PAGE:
In a preferred embodiment, the catalyst material 82 and 84 seen in first catalytic converter 32 and catalyst material 85 seen in second catalytic converter 33 each experience degradation when operated at a temperature greater than approximately 1550 degrees fahrenheit. A temperature at a midbed point, seen at 76, of the catalyst material is representative of the temperature of the catalyst material in converter 32. The midbed point is preferably located one inch from the initial point of contact of exhaust gas on the first catalyst material 82, at the axial centerline of first catalyst material 82.

In a preferred embodiment, during engine operation, the temperature of the midbed point is determined and an amount of fuel delivered by the injectors is altered to maintain the midbed temperature below a maximum temperature value, which in a certain preferred embodiment is approximately 1550 degrees fahrenheit. A preferred embodiment determines a temperature indicative of the temperature of the catalyst mass in first catalytic converter 32 and alters the rate at which fuel is delivered by injectors 14 to alter the composition of exhaust gas processed by first catalytic converter 32. In a preferred embodiment the rate of fuel delivery is increased to generate an air/fuel ratio rich of stoichiometry which results in a lower exhaust gas temperature. In another embodiment the rate of fuel delivery is gdecreased to generate an air/fuel ratio lean of stoichiometry which also results in a lower exhaust gas temperature. In such a manner the temperature of the first catalytic converter is controlled.

FIGS. 2(a) and (b) and 3(a), (b) and (c) are flowcharts showing the steps in a routine performed by the EEC 100. In a preferred embodiment, the steps shown in FIGS. 2(a) and (b) and 3(a), (b) and (c) comprise a portion of a larger routine which performs other engine control functions. FIG. 2 shows the steps in a temperature determination routine performed by EEC 100 to determine the temperature of the midbed point of the first catalytic converter 32 during engine operation.

The temperature determination routine is entered at 200 and at 201 an initialization flag EXT-- INIT is checked to determine if certain temperature variables have been initialized. A preferred embodiment advantageously initializes certain temperature variables in a manner to account for instances where an engine may be turned off for short periods of time in which the catalytic converter may not have cooled to an ambient temperature. Catalytic converter overtemperature conditions are accordingly reduced by estimating converter temperature upon engine ignition as a function of converter temperature upon engine shut off, ambient temperature, a time constant indicative of converter cooling and the time elapsed from engine shut off to subsequent engine operation. EXT-- INIT will be set to a value of one when engine power is turned on so that the temperature variables may be initialized at 202. Once the variables are initialized, EXT-- INIT is set to a value of zero and remains at such a value until engine operation is terminated. At 202 a plurality of variables to be used in the temperature determination routine are initialized as shown below: ##EQU1## where,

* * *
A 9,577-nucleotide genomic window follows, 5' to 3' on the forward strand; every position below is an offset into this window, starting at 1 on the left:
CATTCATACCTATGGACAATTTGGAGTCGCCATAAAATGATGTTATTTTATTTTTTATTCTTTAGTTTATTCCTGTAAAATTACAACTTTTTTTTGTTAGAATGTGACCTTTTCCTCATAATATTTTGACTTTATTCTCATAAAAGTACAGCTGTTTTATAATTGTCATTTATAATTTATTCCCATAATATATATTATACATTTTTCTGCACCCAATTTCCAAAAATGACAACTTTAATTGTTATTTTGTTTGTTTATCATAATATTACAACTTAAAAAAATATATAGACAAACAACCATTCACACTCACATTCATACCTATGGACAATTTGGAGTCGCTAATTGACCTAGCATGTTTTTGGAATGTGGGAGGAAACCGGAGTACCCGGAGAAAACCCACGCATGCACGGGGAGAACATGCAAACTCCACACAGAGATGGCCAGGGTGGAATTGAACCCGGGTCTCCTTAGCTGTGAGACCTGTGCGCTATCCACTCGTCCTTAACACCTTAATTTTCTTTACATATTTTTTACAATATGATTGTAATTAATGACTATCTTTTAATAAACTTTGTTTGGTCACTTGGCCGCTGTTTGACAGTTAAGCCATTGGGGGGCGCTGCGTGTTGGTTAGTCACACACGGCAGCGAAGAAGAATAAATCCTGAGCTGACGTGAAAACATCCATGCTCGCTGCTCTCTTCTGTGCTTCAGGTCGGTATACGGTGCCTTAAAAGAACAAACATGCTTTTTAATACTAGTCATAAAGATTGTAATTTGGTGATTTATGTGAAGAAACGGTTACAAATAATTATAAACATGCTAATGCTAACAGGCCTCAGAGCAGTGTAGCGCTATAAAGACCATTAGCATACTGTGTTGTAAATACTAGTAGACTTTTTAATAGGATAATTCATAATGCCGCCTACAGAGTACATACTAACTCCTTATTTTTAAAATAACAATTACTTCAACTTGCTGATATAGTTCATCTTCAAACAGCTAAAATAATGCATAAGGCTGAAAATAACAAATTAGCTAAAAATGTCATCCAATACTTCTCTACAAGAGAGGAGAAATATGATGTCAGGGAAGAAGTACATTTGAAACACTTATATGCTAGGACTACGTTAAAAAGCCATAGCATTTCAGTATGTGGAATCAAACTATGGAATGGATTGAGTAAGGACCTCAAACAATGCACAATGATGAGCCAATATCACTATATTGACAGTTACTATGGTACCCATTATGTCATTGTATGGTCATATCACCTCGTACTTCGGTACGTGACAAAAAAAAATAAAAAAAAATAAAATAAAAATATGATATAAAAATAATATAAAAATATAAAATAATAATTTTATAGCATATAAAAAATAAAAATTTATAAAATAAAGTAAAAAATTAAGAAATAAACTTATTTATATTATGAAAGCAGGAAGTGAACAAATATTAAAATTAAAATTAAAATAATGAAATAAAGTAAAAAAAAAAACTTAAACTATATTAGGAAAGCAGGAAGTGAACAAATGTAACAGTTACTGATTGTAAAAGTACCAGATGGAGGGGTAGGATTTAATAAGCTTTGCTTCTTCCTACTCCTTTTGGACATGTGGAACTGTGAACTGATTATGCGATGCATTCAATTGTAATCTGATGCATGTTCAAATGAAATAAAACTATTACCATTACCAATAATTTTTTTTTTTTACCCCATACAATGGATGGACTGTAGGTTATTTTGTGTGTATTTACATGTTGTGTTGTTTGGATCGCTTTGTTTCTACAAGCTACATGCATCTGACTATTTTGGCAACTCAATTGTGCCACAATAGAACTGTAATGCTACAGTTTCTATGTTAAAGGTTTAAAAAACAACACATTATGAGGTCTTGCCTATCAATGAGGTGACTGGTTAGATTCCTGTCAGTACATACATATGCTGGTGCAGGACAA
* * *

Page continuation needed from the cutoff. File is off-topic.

EXT-- FL-- KAM is a value which is stored in keep alive memory 44 and which is indicative of an instantaneous temperature of exhaust gas at exhaust flange 75. As can be seen from equations (1) and (2) above, if the engine has been turned off for a long period of time, ENG-- OFF-- TMR will contain a large value, the exponential function will result in the first additive term on the right hand side of the equation equalling zero, and the temperature of the catalyst midbed and exhaust flange will equal the ambient temperature. For shorter periods of time the exponential function FNEXP will approximate the cooling off of the catalyst midbed. Because EXT-- FL-- KAM is stored in keep alive memory 44, upon initialization EXT-- FL-- KAM will advantageously contain the temperature of exhaust gas at exhaust flange 75 when the engine was last turned off,

ENG-- OFF-- TMR is a variable which indicates the time, in seconds, that the engine has been turned off,

TC-- SOAK-- FL is a calibratable time constant, in seconds, associated with the cooling off of exhaust gas at exhaust flange 75 when the engine is turned off,

FNEXP() is a lookup table, stored in ROM 42 which approximates an exponential function for use by a fixed point processor in EEC 100,

EXT-- CMD-- KAM is an instantaneous temperature value at midbed point 76 of catalytic converter 32,

ENG-- OFF-- TMR is as previously described,

TC-- SOAK-- CMD is an empirically derived time constant, in seconds, of the cooling off of exhaust gas at the catalyst midbed,

INFAMB-- KAM is a value indicative of an estimate of ambient air temperature in degrees fahrenheit.

At 203 a steady state temperature value indicative of a steady state temperature of the exhaust flange 75 at a stoichiometric air/fuel is calculated according to the following relationship: ##EQU2## where,

FN4441(N,AIRCHG) is an empirically derived value, contained in a table indexed by engine speed, N, and aircharge, AIRCHG, which is indicative of a base steady-state exhaust flange temperature, in degrees fahrenheit at a particular engine speed and aircharge at an A/F of 14.6 A/F, 0% EGR, MBT spark, and 200 degrees fahrenheit engine coolant temperature,

FN441B(SPKMBT-SAF) is a value, contained in a table indexed by a spark delta, in degrees which is indicative of an effect of spark timing on the exhaust flange temperature,

SPKMBT is spark timing for peak thermal efficiency know as maximum spark for best torque, (MBT),